1. Pruning will rejuvenate old and overgrown plants.
Although it might seem counterintuitive to cut off branches, pruning can actually encourage new growth and help maintain existing healthy foliage. By removing damaged and diseased foliage from your plant, the energy created and stored in the plant will be redirected to producing new, abundant growth. If damaged and diseased foliage is not removed from the plant, an excess of energy will be pulled away from healthy areas of the plant in an effort to combat the weaker areas. In this way, healthy areas can become unhealthy due to the damaged and diseased foliage.
2. Pruning encourages better fruit production.
When deciduous fruit trees are pruned in the winter (before flowering occurs), excess flower buds won’t be present in spring and there will be more room for fruit to grow to it’s full potential. Additionally, pruning improves light penetration into the canopy, which aids in flower bud development, fruit set, and fruit growth for the lower tiers of the tree.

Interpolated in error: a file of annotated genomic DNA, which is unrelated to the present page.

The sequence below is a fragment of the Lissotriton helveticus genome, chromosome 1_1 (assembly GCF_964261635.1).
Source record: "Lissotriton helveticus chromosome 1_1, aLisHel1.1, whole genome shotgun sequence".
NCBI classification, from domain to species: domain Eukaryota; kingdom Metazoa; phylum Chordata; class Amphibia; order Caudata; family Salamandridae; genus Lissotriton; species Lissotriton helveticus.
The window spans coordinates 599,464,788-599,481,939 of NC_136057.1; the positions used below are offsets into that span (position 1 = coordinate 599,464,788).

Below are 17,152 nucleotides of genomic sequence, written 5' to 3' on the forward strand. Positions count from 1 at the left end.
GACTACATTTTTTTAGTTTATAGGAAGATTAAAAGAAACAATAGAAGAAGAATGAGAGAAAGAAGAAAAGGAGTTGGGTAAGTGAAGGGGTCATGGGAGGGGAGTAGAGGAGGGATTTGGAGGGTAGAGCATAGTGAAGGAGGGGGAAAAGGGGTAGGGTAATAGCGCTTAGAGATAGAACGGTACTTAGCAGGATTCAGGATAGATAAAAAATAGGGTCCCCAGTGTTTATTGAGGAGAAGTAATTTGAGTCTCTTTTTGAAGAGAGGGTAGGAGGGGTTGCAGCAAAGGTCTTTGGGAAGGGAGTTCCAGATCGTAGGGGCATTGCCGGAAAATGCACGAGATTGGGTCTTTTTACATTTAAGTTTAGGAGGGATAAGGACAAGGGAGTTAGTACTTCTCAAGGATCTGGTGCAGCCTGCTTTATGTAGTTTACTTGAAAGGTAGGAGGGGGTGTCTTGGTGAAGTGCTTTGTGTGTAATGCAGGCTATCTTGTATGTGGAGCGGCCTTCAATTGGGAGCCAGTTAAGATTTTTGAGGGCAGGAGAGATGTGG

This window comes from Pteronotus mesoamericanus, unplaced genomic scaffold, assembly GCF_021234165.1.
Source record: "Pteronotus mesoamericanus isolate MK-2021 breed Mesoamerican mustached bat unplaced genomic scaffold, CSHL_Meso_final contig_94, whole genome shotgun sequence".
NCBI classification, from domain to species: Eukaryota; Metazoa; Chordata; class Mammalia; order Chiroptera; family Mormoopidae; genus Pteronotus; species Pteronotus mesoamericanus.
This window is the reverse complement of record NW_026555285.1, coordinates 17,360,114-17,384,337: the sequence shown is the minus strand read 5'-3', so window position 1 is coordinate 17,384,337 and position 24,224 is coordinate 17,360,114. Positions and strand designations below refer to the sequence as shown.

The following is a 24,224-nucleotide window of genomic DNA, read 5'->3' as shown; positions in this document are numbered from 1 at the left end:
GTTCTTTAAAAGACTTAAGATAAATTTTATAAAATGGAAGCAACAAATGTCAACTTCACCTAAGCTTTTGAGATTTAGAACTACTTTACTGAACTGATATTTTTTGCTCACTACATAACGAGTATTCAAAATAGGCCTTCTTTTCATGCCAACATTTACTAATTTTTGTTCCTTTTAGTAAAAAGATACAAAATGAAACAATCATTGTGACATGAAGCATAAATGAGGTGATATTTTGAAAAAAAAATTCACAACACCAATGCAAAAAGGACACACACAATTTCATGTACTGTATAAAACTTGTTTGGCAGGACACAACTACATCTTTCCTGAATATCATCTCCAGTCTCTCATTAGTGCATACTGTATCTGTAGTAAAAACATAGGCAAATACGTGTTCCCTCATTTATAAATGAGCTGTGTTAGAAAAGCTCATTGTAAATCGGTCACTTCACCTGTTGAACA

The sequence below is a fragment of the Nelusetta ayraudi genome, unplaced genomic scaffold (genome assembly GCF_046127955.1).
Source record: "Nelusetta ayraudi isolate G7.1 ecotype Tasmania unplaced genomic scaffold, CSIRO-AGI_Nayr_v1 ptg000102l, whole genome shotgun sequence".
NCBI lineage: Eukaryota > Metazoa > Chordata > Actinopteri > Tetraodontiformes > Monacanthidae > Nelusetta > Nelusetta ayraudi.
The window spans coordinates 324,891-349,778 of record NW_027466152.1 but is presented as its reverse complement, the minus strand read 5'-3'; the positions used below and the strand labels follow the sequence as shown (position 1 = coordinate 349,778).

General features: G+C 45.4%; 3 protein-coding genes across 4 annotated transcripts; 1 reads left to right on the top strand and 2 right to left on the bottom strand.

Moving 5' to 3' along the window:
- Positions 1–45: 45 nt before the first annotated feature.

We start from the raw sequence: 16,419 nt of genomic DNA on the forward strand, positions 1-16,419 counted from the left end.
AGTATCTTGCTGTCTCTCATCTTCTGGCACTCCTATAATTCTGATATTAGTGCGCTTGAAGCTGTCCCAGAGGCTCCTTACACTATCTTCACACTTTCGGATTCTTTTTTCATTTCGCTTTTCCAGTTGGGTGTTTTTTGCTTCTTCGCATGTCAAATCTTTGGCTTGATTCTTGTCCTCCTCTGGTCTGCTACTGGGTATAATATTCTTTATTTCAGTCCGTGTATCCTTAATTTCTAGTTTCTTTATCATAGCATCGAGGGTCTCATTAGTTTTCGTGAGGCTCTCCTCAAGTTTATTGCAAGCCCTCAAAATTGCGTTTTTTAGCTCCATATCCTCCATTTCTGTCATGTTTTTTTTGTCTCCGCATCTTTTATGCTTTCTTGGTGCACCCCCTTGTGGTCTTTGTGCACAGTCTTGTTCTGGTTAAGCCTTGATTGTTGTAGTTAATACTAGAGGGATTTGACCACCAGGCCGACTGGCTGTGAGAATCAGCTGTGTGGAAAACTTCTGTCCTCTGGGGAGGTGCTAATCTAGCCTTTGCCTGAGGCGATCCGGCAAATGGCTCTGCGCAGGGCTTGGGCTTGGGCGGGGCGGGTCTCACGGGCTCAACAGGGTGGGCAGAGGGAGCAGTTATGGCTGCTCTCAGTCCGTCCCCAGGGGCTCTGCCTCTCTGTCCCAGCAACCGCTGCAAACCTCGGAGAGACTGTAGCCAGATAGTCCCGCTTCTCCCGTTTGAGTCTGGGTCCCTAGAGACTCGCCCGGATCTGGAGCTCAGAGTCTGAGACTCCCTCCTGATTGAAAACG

3. Pruning will help to maintain a plant’s aesthetic appearance and prevent accidents.
Maintenance pruning can be conducted to control the height, width, and form of plants. This type of pruning should be conducted to prevent foliage from causing harm to people or possessions, and it can be an opportunity to tidy the overall shape for a more aesthetic look.
When it comes to young plants, pruning can be used as a tool to train the shape of the plant to prevent future problems. Once a plant is established, pruning should not be conducted to control size more than once every five years. If pruning for size is required more often, it is likely that the plant has been grown in the wrong area.